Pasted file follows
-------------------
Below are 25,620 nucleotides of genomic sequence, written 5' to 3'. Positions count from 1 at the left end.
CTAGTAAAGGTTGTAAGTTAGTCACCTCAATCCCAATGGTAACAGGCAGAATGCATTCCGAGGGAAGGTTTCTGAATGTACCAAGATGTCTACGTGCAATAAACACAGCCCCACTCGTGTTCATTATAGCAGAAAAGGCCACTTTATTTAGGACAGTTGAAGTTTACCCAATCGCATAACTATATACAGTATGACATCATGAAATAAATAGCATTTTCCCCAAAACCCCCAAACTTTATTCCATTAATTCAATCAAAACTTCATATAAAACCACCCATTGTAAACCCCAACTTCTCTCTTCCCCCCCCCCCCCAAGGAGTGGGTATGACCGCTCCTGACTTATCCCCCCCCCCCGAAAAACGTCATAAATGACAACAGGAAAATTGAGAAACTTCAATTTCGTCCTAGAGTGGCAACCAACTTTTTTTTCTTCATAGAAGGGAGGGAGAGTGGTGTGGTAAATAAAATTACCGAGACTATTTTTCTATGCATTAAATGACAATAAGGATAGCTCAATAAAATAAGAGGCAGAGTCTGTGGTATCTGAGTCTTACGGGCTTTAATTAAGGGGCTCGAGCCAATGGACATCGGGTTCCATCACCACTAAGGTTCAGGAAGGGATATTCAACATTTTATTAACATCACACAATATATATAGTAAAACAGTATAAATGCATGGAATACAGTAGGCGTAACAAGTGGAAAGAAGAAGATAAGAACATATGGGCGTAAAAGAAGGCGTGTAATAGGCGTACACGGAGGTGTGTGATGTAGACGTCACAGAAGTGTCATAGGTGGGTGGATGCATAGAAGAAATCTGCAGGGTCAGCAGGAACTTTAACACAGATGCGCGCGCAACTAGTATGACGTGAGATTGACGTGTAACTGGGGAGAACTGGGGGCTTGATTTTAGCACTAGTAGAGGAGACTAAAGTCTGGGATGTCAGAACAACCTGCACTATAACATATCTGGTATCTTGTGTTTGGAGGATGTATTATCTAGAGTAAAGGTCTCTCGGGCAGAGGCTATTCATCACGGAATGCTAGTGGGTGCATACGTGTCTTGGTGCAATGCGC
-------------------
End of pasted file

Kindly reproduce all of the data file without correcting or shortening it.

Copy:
Below are 25,620 nucleotides of genomic sequence, written 5' to 3'. Positions count from 1 at the left end.
CTAGTAAAGGTTGTAAGTTAGTCACCTCAATCCCAATGGTAACAGGCAGAATGCATTCCGAGGGAAGGTTTCTGAATGTACCAAGATGTCTACGTGCAATAAACACAGCCCCACTCGTGTTCATTATAGCAGAAAAGGCCACTTTATTTAGGACAGTTGAAGTTTACCCAATCGCATAACTATATACAGTATGACATCATGAAATAAATAGCATTTTCCCCAAAACCCCCAAACTTTATTCCATTAATTCAATCAAAACTTCATATAAAACCACCCATTGTAAACCCCAACTTCTCTCTTCCCCCCCCCCCCCAAGGAGTGGGTATGACCGCTCCTGACTTATCCCCCCCCCCCGAAAAACGTCATAAATGACAACAGGAAAATTGAGAAACTTCAATTTCGTCCTAGAGTGGCAACCAACTTTTTTTTCTTCATAGAAGGGAGGGAGAGTGGTGTGGTAAATAAAATTACCGAGACTATTTTTCTATGCATTAAATGACAATAAGGATAGCTCAATAAAATAAGAGGCAGAGTCTGTGGTATCTGAGTCTTACGGGCTTTAATTAAGGGGCTCGAGCCAATGGACATCGGGTTCCATCACCACTAAGGTTCAGGAAGGGATATTCAACATTTTATTAACATCACACAATATATATAGTAAAACAGTATAAATGCATGGAATACAGTAGGCGTAACAAGTGGAAAGAAGAAGATAAGAACATATGGGCGTAAAAGAAGGCGTGTAATAGGCGTACACGGAGGTGTGTGATGTAGACGTCACAGAAGTGTCATAGGTGGGTGGATGCATAGAAGAAATCTGCAGGGTCAGCAGGAACTTTAACACAGATGCGCGCGCAACTAGTATGACGTGAGATTGACGTGTAACTGGGGAGAACTGGGGGCTTGATTTTAGCACTAGTAGAGGAGACTAAAGTCTGGGATGTCAGAACAACCTGCACTATAACATATCTGGTATCTTGTGTTTGGAGGATGTATTATCTAGAGTAAAGGTCTCTCGGGCAGAGGCTATTCATCACGGAATGCTAGTGGGTGCATACGTGTCTTGGTGCAATGCGC